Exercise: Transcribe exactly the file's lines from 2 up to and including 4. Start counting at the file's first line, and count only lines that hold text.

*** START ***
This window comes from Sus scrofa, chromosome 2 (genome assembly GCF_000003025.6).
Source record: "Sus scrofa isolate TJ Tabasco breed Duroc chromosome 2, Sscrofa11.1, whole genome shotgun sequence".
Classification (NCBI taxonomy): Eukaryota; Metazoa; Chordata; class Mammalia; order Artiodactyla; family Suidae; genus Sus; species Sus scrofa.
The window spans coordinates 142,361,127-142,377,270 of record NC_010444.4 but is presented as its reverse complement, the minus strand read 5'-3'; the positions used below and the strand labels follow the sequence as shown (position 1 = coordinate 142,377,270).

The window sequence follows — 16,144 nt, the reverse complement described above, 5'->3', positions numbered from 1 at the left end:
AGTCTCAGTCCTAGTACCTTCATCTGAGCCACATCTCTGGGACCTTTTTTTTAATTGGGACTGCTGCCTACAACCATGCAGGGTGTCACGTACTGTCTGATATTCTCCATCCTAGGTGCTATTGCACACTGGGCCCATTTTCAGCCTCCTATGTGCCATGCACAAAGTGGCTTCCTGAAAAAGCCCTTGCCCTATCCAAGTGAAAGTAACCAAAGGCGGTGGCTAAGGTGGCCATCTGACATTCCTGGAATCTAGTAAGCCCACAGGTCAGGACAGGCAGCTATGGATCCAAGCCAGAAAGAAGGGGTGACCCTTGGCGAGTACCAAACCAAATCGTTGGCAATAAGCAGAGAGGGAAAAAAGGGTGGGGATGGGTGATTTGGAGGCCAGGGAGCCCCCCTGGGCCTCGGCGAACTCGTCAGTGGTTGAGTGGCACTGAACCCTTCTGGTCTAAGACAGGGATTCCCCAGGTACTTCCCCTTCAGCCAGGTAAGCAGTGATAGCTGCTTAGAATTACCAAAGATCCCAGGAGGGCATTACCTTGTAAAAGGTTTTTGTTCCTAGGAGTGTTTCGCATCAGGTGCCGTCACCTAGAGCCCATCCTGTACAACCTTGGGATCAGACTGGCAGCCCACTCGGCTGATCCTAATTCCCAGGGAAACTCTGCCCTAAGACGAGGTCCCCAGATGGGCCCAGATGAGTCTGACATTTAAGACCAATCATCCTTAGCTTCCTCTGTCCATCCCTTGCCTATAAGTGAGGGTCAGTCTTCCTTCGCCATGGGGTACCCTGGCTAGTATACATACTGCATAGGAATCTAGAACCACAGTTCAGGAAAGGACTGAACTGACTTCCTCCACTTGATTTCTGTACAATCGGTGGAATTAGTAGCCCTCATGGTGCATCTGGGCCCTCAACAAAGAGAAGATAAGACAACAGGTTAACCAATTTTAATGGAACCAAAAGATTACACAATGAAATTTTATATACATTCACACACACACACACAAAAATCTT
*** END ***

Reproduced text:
Source record: "Sus scrofa isolate TJ Tabasco breed Duroc chromosome 2, Sscrofa11.1, whole genome shotgun sequence".
Classification (NCBI taxonomy): Eukaryota; Metazoa; Chordata; class Mammalia; order Artiodactyla; family Suidae; genus Sus; species Sus scrofa.
The window spans coordinates 142,361,127-142,377,270 of record NC_010444.4 but is presented as its reverse complement, the minus strand read 5'-3'; the positions used below and the strand labels follow the sequence as shown (position 1 = coordinate 142,377,270).